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Configure HTTP Header

Last updated: 2021-08-05 12:21:37

    If your application has been migrated to the CDN console, you can go to the console for operation by referring to Content Delivery Network.

    An HTTP message generally contains:

    • Request message sent from client to server.
    • Response message sent from server to client.

    These messages all consist of a beginning line, one or multiple headers, a blank line indicating the end of headers, and an optional message body.

    HTTP headers divide into common header, request header, response header, and entity header. Each header consists of a domain name, colon (":"), and domain value, such as Connection:keep-alive.
    If you use the HTTP header configuration feature provided by ECDN, when an end user requests a business resource, you can add a custom header in the returned response message to implement cross-origin access.


    • As the HTTP header configuration is for a specified domain name, once the configuration takes effect, the configured header will be added to the response messages of user requests for any resource under this domain name.
    • HTTP header configuration affects only response of the client (such as browser) rather than ECDN node's caching behaviors.

    Configuration Description

    ECDN allows you to configure the following headers:

    • Content-Disposition: it activates download in the browser and sets the default filename of the downloaded file.
    • Content-Language: it specifies the language used in the client (such as browser) response for the resource.
    • Access-Control-Allow-Origin: it specifies the sources of cross-origin requests allowed to access the resource.
    • Access-Control-Allow-Methods: it specifies the allowed methods of cross-origin requests.
    • Access-Control-Max-Age: it specifies the validity period for caching the returned result of preflight request for a particular resource when a cross-origin request is initiated.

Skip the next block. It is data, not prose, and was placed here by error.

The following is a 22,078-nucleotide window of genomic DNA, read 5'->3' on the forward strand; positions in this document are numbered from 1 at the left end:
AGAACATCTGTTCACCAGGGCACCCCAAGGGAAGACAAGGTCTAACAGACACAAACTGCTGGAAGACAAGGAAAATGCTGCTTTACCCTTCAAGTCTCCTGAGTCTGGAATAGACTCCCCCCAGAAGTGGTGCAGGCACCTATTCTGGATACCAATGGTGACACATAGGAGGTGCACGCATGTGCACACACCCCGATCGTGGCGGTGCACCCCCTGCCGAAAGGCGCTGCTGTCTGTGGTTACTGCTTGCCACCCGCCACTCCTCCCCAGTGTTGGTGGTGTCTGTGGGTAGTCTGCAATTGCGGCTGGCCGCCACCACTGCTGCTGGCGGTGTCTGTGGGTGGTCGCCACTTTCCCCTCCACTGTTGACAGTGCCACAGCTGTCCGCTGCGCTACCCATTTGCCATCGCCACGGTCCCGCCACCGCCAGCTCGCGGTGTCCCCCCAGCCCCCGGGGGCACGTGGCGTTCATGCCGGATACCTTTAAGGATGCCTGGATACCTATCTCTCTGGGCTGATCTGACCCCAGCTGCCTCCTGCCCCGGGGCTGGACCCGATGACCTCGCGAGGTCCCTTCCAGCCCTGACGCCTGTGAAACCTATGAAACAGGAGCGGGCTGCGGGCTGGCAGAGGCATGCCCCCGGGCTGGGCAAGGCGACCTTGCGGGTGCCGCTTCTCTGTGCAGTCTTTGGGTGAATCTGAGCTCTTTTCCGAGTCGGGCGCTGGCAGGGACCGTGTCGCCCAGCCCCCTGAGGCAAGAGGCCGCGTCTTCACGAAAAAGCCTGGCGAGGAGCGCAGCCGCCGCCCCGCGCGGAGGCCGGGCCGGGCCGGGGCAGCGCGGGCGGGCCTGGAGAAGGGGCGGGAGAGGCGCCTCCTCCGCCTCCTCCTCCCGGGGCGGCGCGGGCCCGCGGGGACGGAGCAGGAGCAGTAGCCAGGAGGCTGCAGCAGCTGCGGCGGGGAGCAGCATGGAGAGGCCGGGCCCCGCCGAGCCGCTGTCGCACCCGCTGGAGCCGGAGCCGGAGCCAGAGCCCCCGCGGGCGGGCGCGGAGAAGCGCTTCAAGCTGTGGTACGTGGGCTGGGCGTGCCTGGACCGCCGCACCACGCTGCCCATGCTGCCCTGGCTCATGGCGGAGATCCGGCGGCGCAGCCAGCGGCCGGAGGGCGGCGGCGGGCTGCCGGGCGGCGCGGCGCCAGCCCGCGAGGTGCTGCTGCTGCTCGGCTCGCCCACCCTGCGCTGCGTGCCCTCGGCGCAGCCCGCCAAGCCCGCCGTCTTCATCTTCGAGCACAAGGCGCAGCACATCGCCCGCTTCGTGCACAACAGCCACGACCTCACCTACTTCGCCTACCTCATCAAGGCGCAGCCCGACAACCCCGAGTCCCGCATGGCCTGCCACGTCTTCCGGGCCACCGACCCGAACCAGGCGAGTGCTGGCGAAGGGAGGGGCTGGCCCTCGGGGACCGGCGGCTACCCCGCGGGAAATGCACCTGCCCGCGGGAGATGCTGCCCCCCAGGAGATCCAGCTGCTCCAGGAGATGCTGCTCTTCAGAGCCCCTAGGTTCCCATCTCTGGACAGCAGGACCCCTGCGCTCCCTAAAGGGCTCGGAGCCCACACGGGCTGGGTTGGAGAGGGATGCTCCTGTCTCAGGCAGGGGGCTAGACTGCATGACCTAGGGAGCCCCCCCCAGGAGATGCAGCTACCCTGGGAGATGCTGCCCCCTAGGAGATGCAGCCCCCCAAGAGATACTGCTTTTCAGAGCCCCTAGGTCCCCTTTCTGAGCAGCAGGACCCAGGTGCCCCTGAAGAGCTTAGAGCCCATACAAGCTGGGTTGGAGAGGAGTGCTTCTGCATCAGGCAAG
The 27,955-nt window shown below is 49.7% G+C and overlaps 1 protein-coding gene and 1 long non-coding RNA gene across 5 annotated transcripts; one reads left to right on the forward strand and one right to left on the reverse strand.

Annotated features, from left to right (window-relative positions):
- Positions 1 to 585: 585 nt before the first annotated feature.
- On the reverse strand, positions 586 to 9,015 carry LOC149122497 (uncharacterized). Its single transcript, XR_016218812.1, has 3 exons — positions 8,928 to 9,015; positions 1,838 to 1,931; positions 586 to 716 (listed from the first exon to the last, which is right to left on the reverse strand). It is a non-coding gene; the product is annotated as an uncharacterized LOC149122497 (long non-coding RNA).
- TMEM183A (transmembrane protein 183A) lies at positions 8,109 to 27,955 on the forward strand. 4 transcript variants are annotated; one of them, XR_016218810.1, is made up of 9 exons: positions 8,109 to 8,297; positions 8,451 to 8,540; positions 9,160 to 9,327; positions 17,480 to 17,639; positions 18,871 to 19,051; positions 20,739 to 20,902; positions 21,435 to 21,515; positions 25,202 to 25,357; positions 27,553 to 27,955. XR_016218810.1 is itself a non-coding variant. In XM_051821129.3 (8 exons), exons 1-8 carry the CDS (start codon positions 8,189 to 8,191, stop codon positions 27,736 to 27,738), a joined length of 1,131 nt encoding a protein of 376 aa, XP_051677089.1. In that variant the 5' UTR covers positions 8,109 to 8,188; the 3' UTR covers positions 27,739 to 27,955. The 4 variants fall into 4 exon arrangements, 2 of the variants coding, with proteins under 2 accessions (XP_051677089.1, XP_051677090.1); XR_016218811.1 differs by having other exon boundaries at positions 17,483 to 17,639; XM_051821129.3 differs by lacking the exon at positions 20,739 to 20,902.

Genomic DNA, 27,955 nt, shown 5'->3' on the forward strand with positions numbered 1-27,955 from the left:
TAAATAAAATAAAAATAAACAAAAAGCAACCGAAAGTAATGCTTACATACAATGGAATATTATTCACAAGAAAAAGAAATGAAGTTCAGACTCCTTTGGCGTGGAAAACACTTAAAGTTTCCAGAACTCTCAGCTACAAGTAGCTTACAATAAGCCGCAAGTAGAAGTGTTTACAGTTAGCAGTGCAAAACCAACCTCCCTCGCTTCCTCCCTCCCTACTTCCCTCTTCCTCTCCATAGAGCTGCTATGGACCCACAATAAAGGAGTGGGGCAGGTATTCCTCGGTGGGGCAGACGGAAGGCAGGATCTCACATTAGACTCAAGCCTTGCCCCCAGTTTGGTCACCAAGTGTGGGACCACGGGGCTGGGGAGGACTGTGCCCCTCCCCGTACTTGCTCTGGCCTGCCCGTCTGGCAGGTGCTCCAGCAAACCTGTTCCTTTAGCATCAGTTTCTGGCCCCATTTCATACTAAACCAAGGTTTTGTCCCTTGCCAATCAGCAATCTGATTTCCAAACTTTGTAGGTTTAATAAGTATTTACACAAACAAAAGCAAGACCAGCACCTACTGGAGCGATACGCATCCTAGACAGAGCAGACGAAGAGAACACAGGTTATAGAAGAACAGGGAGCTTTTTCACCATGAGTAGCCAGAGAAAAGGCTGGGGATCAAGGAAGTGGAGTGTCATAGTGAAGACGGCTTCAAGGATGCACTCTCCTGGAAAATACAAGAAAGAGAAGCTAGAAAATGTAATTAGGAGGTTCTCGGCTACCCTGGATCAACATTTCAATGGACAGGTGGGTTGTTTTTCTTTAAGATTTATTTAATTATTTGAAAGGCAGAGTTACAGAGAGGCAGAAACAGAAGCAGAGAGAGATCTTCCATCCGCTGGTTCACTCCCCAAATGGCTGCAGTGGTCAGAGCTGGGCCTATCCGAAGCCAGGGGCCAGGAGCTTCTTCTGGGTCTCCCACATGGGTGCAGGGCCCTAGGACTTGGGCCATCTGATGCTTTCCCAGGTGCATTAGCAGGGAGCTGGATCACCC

• Access-Control-Expose-Headers: it specifies the headers visible to the client when a cross-origin request is initiated.

    General configuration


    Content-Disposition is used to activate download in the browser and set the default filename of the downloaded resource. When the server sends a file to the client browser, if it is in a type supported by the browser, such as .txt or .jpg, it will be directly opened in the browser by default. If you want to ask the user to save the file, you can configure the Content-Disposition field to override the browser's default behavior. The common configuration is Content-Disposition:attachment;filename=FileName.txt


    Content-Language specifies the code of the language used by the webpage. Common configurations are as follows:

    • Content-Language: zh-CN
    • Content-Language: en-US

    Cross-Origin access configuration

    Cross-origin access refers to a scenario where a resource under a domain name, such as www.abc.com, initiates a request to another resource under another domain name, such as www.def.com. As the resource domain names are different, cross-origin access will occur. Using different protocols or ports can cause cross-origin access. You need to add configuration related to cross-origin access in the response header to make the first resource get the desired data.